During the First World War, despite Japan's limited direct military involvement, both the Ministry of Education (Monbushō) and the Ministry of the Army (Rikugunshō) investigated and reported on the home-front activities of women in European countries. Through these observations, Koyama (1994, 38-39) argues, "The government realized the necessity of developing the latent power of women away from the home, in activities other than housework and child rearing." This shift, which necessitated changes to the "good wife, wise mother" ideal, sparked increasing interest in the household as a source of national economic strength (Koyama 2014). As a result, beginning in the late 1910s, the social policies of government ministries began specifically targeting women as the central figures of the household. Sheldon Garon (1997, 11) explains that these "Daily Life Improvement Campaigns" (Seikatsu kaizen undō), particularly those beginning in the early 1920s, were aimed at bolstering the national economy through rationalized home economics. In campaigns, such as the Campaign to Encourage Diligence and Thrift (Kinken shōrei undō), the Public and Private Economic Austerity Campaign (Kōshi keizai kinshuku undō), and the Moral Suasion Mobilization Campaign (Kyōka dōin undō), women were encouraged to comply with state goals for improvement and rationalization of various aspects of the home and daily life: cleanliness and hygiene, child-rearing and childhood education, thrift and frugality, nutrition, and the like. This new discourse invited women to see their role as mothers and housewives as contributing directly to the strength of the nation and thus created more space for women to enter the public sphere, if in narrow and prescribed ways. As a result, women's participation in public spaces and public discourse increased throughout the 1920s and 1930s (Koyama 1991, 2014). These prewar social policies were successful in mobilizing women to achieve state aims and were a direct precursor to the wartime mobilization of women on a larger scale.
In fact, the initial mobilization of Japanese women on the home front in the Asia-Pacific War was largely voluntary and in many respects indistinguishable from prewar mobilization in social campaigns (Garon 1997; Mathias 1999). Wartime mobilization of women in Japan was implemented, similarly to the mobilization of women in the [End Page 30] state campaigns of the 1920s and 1930s, with the mindset that women's social role was primarily as the center of the home and family, and activities outside the home, even when undertaken in support of state goals, should not interfere with women's domestic duties. Vera Mackie (2003, 104) notes that the wartime efforts of women's patriotic associations often emphasized the connection between such activities and the home, even when women had to leave the home to perform them. This tension between a rhetorical focus on the primacy of women's domestic role and the mobilization activities that in practice took place outside the home exemplifies what Wilson (2006, 210-211) terms the "basic contradictions" of the state's wartime policies towards women's mobilization. In this sense, wartime mobilization of women challenged prevailing conceptions of the proper relationship between women and the state. Examining these wartime waste campaigns in more detail can illuminate the contradictions—the state's desire to maintain the family system versus the necessity of deploying women's labor outside the home—and complexities—different groups of women with different motivations and aims influencing their decisions to cooperate with the state's wartime policies as well as the ways they chose to effect this cooperation—of both the wartime state's policies toward women and women's relationship with the nation-state.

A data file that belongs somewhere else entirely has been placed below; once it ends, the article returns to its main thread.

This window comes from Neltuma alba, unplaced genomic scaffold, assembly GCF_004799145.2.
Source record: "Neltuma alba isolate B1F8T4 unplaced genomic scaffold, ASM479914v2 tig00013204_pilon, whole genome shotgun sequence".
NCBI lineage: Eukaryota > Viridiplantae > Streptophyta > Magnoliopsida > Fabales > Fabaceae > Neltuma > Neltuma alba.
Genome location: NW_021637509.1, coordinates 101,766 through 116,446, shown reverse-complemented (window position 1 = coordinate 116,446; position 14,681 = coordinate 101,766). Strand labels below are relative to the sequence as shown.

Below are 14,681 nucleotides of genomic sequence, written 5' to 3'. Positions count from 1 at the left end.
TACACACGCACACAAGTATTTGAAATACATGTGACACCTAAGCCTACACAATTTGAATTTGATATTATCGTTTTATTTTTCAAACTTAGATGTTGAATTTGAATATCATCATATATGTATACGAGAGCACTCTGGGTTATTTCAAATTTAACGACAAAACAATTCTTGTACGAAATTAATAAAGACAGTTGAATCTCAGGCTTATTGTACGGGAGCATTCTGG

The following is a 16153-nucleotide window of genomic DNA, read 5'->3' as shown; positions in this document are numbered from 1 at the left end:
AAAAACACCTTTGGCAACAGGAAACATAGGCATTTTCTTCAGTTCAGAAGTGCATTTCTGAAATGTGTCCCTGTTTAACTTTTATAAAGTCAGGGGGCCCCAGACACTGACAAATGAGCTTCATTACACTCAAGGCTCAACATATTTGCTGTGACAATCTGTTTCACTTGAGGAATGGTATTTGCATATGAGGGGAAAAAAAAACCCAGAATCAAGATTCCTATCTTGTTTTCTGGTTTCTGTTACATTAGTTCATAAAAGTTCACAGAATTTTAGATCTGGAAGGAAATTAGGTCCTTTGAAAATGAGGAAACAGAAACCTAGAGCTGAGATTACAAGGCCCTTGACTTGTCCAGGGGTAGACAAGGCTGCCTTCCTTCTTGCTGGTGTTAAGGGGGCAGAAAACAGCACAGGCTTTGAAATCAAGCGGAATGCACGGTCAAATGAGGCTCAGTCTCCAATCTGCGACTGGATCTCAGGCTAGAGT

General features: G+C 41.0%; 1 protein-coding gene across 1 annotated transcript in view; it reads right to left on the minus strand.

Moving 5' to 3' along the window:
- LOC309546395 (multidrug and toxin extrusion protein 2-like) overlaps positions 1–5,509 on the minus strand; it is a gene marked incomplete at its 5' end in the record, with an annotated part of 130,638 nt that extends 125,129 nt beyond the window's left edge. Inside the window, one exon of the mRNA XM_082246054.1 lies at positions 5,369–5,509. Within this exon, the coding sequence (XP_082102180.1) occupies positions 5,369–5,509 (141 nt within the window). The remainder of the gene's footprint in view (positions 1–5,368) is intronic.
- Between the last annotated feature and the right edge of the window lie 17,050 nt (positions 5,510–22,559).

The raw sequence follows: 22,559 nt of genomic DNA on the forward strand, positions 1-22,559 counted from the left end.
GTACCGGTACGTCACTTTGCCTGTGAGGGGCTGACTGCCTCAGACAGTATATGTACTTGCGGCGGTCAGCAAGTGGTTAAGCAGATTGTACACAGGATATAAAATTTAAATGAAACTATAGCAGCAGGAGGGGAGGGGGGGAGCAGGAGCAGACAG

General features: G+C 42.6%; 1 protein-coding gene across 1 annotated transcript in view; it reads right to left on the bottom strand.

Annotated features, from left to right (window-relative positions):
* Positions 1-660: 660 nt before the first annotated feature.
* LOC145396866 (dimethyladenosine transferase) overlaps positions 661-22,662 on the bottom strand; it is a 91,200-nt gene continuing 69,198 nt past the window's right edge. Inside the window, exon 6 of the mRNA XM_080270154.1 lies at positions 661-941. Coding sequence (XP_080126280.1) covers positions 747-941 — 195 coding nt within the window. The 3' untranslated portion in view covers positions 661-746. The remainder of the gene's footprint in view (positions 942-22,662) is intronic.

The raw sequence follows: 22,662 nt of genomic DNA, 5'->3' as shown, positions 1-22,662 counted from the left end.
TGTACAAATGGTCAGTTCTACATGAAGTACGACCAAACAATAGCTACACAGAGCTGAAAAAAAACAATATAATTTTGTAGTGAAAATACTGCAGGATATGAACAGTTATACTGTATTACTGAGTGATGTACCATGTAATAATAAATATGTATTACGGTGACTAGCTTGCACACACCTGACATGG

Wartime Waste Collection Campaigns